Sports documentaries can be a very diverse bunch, and nowhere is that more evident than ones centering around the Olympics. Something about the global athletic competition brings out a range of visual interpretations unlike anything else on earth, ranging from Kon Ichikawa's Tokyo Olympiad to Leni Riefenstahl's Olympia. Ichikawa returned to the same subject eight years after his first film and joined seven other filmmakers for this ambitious project, which features international filmmakers focusing on whatever aspects of the 1972 Munich Summer Games they wished. Of course, history had a major shock in store when Israeli athletes were massacred by Black September, a tragic event with violent repercussions for years to come. However, the film itself is mainly a snapshot of the games from a more artistic and optimistic vantage point, often turning into a sort of trace-like art film with bodies in motion turning the screen into a kinetic playground. The end result is less a unified whole than an unorthodox entry in the string of international anthology films, which gave different directors the chance to tie together various short films into a feature with one common theme.
Juri Ozerov (Stalingrad) kicks the film off with "The Beginning," a 10-minute impressionistic overview of preparations for the games including athlete arrivals, training, and a rapid-fire montage of moments to come. From there it's a diverse whirlwind of perspectives: Mai Zetterling (who made the switch to directing after a successful acting career) takes a look at bodybuilders including a hilarious look at the massive quantities of protein needed to sustain them in "The Strongest;" while Arthur Penn (Bonnie & Clyde) gets downright hallucinatory with "The Highest," a dreamlike, slow-motion study of pole vaulting (including some nifty reverse shots and a few painful blunders). Michael Pfleghar turns his camera to the female contestants (some with huge afros!) including a gorgeous gymnastics passage in "The Women," while Ichikawa also uses slow motion and handheld POV shots to capture the 100-meter dash in "The Fastest."
Milos Forman's quirky "The Decathlon" mixes European chanting, yodeling, and varying film speeds (intercut with some surprising shots of a music conductor!), while the great and still undervalued Claude Lelouch scores the most unexpected and memorable segment with "The Losers," an alternately hilarious and wrenching look at the athletes whose dreams didn't come true, sometimes in spectacularly pouting fashion. The most stylistically extreme installment comes last with John Schlesinger's "The Longest," which intercuts footage of runners (partially from the perspective of one British athlete) with internal fantasias reflecting their state of mind along with the only overt acknowledgement of the tragic events at the ceremony. Apart from the source music, Visions of Eight also features a wildly varied music score by Henry Mancini, who was definitely swerving into a more daring mode around that period including the next year's 99 and 44/100% Dead. It's a fun score on its own terms, too, though the soundtrack is now impossibly difficult to find for a reasonable amount of money.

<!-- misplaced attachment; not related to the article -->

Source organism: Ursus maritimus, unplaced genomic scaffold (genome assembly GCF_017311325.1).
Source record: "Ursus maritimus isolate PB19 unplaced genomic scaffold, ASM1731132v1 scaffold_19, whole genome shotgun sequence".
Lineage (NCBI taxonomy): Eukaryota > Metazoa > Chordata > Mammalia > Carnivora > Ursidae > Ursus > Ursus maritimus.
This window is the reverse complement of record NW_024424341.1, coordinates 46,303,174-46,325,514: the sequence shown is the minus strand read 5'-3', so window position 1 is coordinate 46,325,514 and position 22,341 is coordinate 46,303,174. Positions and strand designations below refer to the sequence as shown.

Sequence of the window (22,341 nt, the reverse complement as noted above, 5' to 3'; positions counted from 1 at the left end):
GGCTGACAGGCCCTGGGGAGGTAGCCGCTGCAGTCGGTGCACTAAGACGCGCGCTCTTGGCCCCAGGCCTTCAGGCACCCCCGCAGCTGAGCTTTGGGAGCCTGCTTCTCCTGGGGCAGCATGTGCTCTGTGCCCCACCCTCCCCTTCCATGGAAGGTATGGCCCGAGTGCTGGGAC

Independently released by Cinema 5, Visions of Eight was produced by David L. Wolper, who was hot off of the odd combo of Willy Wonka & the Chocolate Factory and The Hellstrom Chronicle. Wolper retained control of the film, licensing it out to Columbia Pictures for an '80s VHS release before the film went out of circulation for a very, very long time. The 2011 feature-only DVD from Olive Films is obviously a considerable step up over that one as well as the occasional TV airings; most of it looks great, though the occasional reliance on zoom lenses and distressed film stocks means some shots look prettier than others. Overall it's a fine, accurate presentation of a unique film, and the mono audio sounds very good as well with that Mancini music trumpeting through loud and clear.